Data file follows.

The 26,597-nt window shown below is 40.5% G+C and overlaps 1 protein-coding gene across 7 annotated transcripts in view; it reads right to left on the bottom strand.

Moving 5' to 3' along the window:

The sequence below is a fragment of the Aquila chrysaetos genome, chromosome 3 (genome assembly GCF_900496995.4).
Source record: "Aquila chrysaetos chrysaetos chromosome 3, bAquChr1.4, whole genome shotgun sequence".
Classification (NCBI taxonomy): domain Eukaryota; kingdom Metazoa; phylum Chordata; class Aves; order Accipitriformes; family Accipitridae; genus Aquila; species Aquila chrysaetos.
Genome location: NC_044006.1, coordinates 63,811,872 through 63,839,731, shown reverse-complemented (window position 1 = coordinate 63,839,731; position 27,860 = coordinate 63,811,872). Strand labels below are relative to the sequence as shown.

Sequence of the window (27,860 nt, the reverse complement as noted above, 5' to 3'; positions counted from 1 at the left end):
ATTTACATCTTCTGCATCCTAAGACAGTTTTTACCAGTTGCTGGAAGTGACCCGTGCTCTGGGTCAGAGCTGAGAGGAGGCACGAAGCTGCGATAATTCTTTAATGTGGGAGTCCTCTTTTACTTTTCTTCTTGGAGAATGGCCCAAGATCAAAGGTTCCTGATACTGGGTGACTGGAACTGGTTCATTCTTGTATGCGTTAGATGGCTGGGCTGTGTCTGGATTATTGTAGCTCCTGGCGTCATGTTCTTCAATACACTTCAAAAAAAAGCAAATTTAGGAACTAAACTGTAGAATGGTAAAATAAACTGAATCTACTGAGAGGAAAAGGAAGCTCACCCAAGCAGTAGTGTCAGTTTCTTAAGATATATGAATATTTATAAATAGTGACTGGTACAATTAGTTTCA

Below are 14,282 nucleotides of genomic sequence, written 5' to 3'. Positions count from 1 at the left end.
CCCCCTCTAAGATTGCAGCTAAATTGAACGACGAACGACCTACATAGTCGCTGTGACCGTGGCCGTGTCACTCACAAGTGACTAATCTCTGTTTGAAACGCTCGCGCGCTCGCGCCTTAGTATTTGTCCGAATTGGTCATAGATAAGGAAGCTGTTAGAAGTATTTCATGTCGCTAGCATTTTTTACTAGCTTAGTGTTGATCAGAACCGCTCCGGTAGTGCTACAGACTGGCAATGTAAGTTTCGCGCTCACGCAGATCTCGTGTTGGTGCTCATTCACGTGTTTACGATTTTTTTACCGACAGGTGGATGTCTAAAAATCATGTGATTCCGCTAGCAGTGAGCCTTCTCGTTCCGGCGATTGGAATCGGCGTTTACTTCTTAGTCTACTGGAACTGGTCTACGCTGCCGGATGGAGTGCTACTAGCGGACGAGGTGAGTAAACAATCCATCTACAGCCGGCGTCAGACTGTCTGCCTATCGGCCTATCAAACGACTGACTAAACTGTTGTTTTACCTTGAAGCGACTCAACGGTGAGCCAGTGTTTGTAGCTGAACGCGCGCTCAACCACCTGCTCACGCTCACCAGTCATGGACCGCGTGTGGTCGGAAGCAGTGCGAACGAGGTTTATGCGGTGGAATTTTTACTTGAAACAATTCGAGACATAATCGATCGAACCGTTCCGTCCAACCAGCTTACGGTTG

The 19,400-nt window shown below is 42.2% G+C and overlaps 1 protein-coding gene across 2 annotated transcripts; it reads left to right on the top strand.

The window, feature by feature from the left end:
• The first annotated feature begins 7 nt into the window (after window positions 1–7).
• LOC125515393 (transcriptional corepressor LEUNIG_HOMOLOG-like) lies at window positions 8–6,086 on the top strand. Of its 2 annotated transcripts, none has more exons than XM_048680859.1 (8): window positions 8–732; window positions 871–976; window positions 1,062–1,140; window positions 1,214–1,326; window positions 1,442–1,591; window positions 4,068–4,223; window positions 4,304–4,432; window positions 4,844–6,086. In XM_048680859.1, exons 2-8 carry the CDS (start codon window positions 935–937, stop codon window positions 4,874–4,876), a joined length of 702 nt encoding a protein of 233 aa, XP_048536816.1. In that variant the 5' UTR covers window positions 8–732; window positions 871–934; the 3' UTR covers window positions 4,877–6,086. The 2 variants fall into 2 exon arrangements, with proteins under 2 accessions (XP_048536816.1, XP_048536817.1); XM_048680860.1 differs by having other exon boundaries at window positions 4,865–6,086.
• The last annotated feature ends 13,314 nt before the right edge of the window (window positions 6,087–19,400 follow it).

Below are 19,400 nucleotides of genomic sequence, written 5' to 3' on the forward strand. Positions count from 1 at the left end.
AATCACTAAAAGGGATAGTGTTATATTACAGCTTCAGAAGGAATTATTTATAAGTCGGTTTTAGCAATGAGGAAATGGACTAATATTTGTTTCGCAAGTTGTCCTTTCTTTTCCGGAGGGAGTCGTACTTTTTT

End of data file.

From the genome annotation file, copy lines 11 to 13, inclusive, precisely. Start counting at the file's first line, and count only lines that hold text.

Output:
The 19,400-nt window shown below is 42.2% G+C and overlaps 1 protein-coding gene across 2 annotated transcripts; it reads left to right on the top strand.

The window, feature by feature from the left end:
• The first annotated feature begins 7 nt into the window (after window positions 1–7).